Mobile bank film, 1979

NatWest Group History 100 object 99: shot from the film 'A Portrait of the Royal Bank', 1979, showing a mobile bank in action.

This film, A Portrait of the Royal Bank, was made in 1979 to give an overview of the activities, services and commitments underlying the bank's identity. It was inevitable that a mobile bank would feature prominently. National Bank of Scotland, which had been operating a mobile bank service since 1946, had subsequently become part of the Royal Bank of Scotland, and the bank remained proud of its long-standing commitment to this unusual but important service.

Like many innovations that have entered everyday life, the beginnings of the mobile bank lay in the extraordinary conditions of wartime. During the Second World War the United States Army used a Studebaker van as a mobile pay office, distributing wages to soldiers stationed in Scotland. When the soldiers went home at the end of the war the van was no longer needed, but National Bank of Scotland saw an opportunity. It bought the van, refitted it with office furniture and cash boxes, and unveiled its first bank on wheels.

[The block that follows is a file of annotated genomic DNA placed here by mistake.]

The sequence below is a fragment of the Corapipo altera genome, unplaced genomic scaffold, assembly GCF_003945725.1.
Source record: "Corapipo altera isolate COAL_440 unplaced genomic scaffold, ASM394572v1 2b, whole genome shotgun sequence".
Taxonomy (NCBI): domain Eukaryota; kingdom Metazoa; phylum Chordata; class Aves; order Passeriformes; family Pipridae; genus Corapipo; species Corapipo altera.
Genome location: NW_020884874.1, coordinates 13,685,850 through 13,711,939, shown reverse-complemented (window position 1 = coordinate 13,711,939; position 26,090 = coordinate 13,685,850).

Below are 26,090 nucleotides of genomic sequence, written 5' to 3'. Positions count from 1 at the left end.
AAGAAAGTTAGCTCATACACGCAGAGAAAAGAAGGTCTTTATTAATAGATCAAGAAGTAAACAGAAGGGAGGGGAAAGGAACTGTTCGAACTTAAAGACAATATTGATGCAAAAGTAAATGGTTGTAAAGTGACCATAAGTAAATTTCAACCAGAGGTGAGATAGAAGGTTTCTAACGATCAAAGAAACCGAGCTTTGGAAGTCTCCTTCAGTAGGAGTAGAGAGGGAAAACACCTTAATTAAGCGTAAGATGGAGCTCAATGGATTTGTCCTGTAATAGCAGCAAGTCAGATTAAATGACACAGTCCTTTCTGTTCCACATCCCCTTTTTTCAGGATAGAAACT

On the Isle of Lewis, most of the island's famous tweed weavers worked at looms in their own homes, many of which were in isolated areas. Crofters, too, lived and worked on their own land. For these people, visiting the bank meant using up precious hours of the working day travelling to Stornoway, the island's main town. The new mobile bank, however, brought the bank to their own doorsteps, allowing them to do their banking quickly, easily, and without wasting time. 

The concept soon spread far and wide. Scotland was by no means the only nation with remote populations, and before long banks in Africa, Europe, India, Israel, New Zealand and the United States of America contacted National Bank of Scotland, asking for advice about starting a mobile bank service of their own.

Today, more than 70 years later, mobile banks remain popular across Britain and Ireland. It is true that newer technologies have given customers more ways to bank without having to go to a branch. Nevertheless, there remains something very special about the bank on wheels.